A team of scientists has for the first time managed to get plants to streamline their photosynthesis making them grow 20 percent larger. If able to achieve the same effect on crops such as wheat and corn – the technique could become very important for future farming, according to the researchers.

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Tobacco plants (Nicotiana tabacum).

When plants are exposed to too much sunlight they react by converting some of the light to heat, since there is not enough carbon dioxide for photosynthesis to work.

This mechanism functions as a pressure valve that allows the plant to adapts to the amount of light relative to the amount of carbon in the air.

The process simply breaks down to plants using sunlight and carbon dioxide as efficiently as possible and this ‘pressure valve’ mechanism only takes a few seconds for the plant.

The process of restarting the mechanism is very sluggish, however. So if a cloud passes by the sun, it takes several minutes for the plant to restart and adapt to the new environment.

Tobacco leaves showing transient overexpression of genes involved in nonphotochemical quenching (NPQ), a system that protects plants from light damage. Red and yellow regions represent low NPQ activity, while blue and purple areas show high levels induced by exposure to light. Credit: Lauriebeth Leonelli and Matthew Brooks/UC Berkeley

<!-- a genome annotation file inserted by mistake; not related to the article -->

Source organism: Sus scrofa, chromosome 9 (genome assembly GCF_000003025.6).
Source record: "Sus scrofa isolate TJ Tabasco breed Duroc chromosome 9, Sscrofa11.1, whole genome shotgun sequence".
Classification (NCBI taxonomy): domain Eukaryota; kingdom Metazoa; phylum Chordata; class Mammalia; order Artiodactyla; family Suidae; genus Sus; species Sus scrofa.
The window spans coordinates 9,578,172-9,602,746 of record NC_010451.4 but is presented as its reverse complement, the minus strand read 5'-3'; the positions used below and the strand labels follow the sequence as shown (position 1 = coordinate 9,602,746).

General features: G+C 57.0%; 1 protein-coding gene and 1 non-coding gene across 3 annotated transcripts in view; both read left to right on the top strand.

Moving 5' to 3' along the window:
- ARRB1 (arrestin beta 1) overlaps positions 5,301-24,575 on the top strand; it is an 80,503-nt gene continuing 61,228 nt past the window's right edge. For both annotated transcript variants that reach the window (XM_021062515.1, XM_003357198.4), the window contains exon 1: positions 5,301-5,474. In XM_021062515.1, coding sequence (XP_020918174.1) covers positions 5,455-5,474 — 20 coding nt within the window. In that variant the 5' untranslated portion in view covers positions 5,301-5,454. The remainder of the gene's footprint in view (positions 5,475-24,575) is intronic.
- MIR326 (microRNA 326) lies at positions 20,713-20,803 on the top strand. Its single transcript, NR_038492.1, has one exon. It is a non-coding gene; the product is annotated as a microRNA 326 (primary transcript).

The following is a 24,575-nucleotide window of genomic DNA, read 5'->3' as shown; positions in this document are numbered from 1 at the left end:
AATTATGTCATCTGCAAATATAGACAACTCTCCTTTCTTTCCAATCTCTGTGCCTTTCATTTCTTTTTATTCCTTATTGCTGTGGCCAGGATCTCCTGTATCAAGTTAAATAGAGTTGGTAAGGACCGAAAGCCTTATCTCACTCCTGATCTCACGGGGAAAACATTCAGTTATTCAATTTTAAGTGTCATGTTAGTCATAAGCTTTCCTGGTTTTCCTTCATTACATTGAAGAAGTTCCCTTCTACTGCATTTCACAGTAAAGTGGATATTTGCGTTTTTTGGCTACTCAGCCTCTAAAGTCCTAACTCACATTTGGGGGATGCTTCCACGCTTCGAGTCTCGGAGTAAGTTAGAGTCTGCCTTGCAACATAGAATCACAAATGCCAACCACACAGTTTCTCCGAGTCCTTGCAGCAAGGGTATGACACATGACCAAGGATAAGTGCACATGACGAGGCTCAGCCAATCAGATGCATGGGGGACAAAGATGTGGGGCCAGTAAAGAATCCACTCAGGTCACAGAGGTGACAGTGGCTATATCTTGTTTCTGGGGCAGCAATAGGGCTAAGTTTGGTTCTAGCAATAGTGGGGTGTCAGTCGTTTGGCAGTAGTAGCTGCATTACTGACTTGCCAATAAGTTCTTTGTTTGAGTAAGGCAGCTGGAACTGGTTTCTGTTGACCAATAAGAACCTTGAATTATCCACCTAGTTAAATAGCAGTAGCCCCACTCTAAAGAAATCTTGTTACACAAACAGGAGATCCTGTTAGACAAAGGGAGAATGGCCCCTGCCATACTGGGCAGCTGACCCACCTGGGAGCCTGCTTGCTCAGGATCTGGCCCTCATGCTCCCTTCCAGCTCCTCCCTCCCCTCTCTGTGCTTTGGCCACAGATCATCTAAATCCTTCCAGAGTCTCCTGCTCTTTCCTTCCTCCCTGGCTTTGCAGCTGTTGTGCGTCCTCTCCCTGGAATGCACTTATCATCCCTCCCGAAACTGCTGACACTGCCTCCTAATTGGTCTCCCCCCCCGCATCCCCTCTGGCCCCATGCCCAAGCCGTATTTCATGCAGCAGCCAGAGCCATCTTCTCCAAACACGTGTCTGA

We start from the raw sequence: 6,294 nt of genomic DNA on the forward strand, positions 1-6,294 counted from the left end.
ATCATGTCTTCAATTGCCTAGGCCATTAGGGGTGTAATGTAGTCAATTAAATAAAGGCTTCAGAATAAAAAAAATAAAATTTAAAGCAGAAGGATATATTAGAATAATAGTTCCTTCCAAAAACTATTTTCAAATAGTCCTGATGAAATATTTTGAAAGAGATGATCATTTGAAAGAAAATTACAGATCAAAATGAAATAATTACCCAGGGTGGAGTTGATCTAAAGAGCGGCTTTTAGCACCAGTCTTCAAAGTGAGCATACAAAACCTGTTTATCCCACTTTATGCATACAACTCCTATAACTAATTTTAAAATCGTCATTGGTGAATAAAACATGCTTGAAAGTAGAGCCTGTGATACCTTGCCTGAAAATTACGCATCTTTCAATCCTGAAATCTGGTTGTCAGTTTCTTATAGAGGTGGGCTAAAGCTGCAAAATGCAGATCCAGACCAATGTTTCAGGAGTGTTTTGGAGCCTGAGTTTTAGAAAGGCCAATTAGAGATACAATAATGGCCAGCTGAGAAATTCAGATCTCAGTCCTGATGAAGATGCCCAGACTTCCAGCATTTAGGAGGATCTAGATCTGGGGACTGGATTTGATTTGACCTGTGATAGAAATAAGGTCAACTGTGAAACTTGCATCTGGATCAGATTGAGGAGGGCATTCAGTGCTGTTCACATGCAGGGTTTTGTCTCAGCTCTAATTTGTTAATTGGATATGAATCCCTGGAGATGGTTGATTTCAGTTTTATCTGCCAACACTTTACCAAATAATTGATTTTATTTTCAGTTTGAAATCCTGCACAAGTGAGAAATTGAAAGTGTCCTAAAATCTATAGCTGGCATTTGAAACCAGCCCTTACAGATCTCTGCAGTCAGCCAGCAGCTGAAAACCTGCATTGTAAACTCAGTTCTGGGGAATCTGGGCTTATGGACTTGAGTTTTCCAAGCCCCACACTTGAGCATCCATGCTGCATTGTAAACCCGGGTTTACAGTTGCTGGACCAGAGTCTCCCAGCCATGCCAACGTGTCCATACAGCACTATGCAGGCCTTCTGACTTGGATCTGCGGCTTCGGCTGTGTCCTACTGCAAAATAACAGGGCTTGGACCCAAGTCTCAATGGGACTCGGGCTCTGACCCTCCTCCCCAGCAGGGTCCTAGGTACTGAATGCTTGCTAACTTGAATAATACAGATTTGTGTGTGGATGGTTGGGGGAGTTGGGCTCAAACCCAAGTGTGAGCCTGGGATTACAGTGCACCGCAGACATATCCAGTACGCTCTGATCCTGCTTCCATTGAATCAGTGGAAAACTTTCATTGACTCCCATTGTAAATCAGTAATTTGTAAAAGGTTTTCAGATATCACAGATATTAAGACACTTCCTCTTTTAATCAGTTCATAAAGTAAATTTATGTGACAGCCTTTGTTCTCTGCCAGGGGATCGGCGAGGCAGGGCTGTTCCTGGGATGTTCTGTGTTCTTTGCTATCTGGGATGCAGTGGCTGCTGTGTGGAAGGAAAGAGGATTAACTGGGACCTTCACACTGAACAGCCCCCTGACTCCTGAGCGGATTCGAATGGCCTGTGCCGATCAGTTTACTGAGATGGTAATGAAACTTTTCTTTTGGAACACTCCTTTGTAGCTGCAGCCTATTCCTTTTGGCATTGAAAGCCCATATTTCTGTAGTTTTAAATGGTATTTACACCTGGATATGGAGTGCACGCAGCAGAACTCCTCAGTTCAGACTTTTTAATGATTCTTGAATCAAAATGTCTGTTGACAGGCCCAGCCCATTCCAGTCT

Now scientists have succeeded in speeding up this process. The team made plants restart resulting in a significantly more efficient photosynthesis, which meant that the plants were nearly 20% larger on average.

The team used the tobacco plant (Nicotianatabacum) in their research and transferred genes from another plant called Arabidopsis. They noticed that these genetically modified plants do not need more nutrition or water.

The researchers now hope to be able to improve the efficiency of photosynthesis in this way in various types of agricultural crops. They reason that the same method could be used on for example soybeans and corn, with the same effect.

The research paper has been published the journal Science.


John Kromdijk et al. Improving photosynthesis and crop productivity by accelerating recovery from photo protection. Science, 2016. DOI: 10.1126 / science.aai8878